Sound controls

Noise pollution remains an unchecked health hazard

Noise pollution in large cities has long been a major public health problem and has continued to be largely ignored. A recent study from the Center for Air Pollution Studies at Stamford University in Bangladesh reveals that Dhanmondi hospitals in Dhaka face acute noise pollution and exposure to such noise pollution can seriously affect patients and other people in the area. The study reveals that the noise level on the roads in front of 17 hospitals in Dhanmondi averages 81.7 decibels, a worryingly higher level than the accepted level. According to the study, such a noise level indicates intense noise pollution, as the standard noise level in quiet areas including hospital areas should be around 50 decibels. According to the World Health Organization and the American Speech-Language-Hearing Association, sound levels of 71 to 90 decibels are considered loud noise pollution. The situation is no different in other districts of the capital and other large cities. An earlier study by Stamford University in Bangladesh and Bangladeshi Paribesh Andolan shows that sound levels in different areas of Dhaka remain at around 90 to 120 decibels, while the tolerable sound level is 55 decibels.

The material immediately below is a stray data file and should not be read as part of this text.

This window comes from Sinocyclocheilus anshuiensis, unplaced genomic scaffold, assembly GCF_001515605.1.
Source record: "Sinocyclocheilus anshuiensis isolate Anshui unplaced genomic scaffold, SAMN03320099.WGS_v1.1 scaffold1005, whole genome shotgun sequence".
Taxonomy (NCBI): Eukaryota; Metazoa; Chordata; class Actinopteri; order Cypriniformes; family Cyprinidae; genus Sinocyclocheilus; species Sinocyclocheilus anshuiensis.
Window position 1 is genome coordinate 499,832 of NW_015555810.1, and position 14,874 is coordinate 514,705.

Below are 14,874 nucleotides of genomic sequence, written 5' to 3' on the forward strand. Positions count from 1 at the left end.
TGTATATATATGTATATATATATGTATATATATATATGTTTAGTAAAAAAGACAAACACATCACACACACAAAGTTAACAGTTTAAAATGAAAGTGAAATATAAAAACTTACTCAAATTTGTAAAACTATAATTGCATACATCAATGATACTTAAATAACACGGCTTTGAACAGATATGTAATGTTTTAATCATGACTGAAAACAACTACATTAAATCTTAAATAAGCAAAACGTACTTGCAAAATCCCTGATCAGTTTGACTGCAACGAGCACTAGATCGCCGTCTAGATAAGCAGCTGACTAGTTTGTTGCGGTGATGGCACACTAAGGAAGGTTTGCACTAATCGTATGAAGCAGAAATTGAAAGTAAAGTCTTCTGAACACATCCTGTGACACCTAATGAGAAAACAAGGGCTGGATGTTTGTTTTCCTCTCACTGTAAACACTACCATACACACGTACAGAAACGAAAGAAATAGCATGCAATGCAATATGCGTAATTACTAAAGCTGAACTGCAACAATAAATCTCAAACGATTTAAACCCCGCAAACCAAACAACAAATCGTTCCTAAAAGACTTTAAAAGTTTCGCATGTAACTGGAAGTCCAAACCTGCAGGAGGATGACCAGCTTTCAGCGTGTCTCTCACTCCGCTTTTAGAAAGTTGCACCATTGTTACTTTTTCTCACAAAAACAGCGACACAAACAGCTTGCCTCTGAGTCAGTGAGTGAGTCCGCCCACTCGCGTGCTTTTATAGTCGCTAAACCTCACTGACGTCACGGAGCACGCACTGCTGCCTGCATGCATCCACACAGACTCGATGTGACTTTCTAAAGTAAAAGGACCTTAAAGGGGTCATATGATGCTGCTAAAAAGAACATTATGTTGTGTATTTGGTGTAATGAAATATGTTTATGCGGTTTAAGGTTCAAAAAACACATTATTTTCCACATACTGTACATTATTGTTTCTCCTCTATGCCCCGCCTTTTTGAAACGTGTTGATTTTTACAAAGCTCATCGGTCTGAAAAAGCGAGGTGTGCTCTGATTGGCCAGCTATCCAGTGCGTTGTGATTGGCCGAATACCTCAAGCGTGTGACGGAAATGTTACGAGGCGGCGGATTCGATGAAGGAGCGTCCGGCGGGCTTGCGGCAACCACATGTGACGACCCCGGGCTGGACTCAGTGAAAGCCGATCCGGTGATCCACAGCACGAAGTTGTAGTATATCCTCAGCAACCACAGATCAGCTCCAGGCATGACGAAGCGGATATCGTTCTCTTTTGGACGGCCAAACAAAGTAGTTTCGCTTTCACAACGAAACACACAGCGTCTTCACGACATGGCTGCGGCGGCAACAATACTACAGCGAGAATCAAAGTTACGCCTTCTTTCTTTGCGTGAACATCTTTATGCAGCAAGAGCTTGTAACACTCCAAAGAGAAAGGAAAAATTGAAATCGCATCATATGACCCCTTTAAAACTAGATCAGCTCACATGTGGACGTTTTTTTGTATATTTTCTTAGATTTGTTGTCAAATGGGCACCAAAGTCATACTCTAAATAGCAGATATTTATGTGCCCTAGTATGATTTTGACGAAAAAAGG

Worryingly, while noise pollution has persisted as a major public health problem for more than a decade now, authorities seem to have paid little attention to the issue. A survey by the Department of the Environment in 2018, for example, showed that motorbikes and cars, after public buses, were the main source of noise pollution in cities. The survey, conducted in eight cities, showed that motorbikes and cars generate an average noise of 95 dB in Dhaka, while buses generate about 44 dB. In Chittagong, motorbikes and cars each generate 100 dB while public buses generate around 82 dB. In Sylhet, motorcycles and cars produce nearly 84dB and buses 40dB. Other major cities follow the same pattern. In 2016, another survey by Work for Better Bangladesh highlighted that 86% of Dhaka residents recognize the effects of noise pollution in their daily lives and see it as a threat to their well-being. The Noise Pollution (Control) Rules 2006 were made under Section 20 of the Environment Conservation Act 1995 to lay down specific guidelines on noise pollution and the level of noise allowed in different areas. Its application, however, remains largely elusive. Studies have identified major contributors to noise pollution, but no action has been taken to end indiscriminate noise.

Uncontrolled noise pollution will have serious long-term consequences on public health if not effectively controlled. According to WHO guidelines, exposure to sound above 60 dB can cause temporary deafness and prolonged exposure to sound above 100 dB can lead to hearing impairment, hypertension, etc. The government must therefore develop a multi-pronged approach to reduce noise pollution and strictly enforce relevant regulations and conduct awareness campaigns. The government must also put in place a mechanism to limit noise pollution in quiet areas.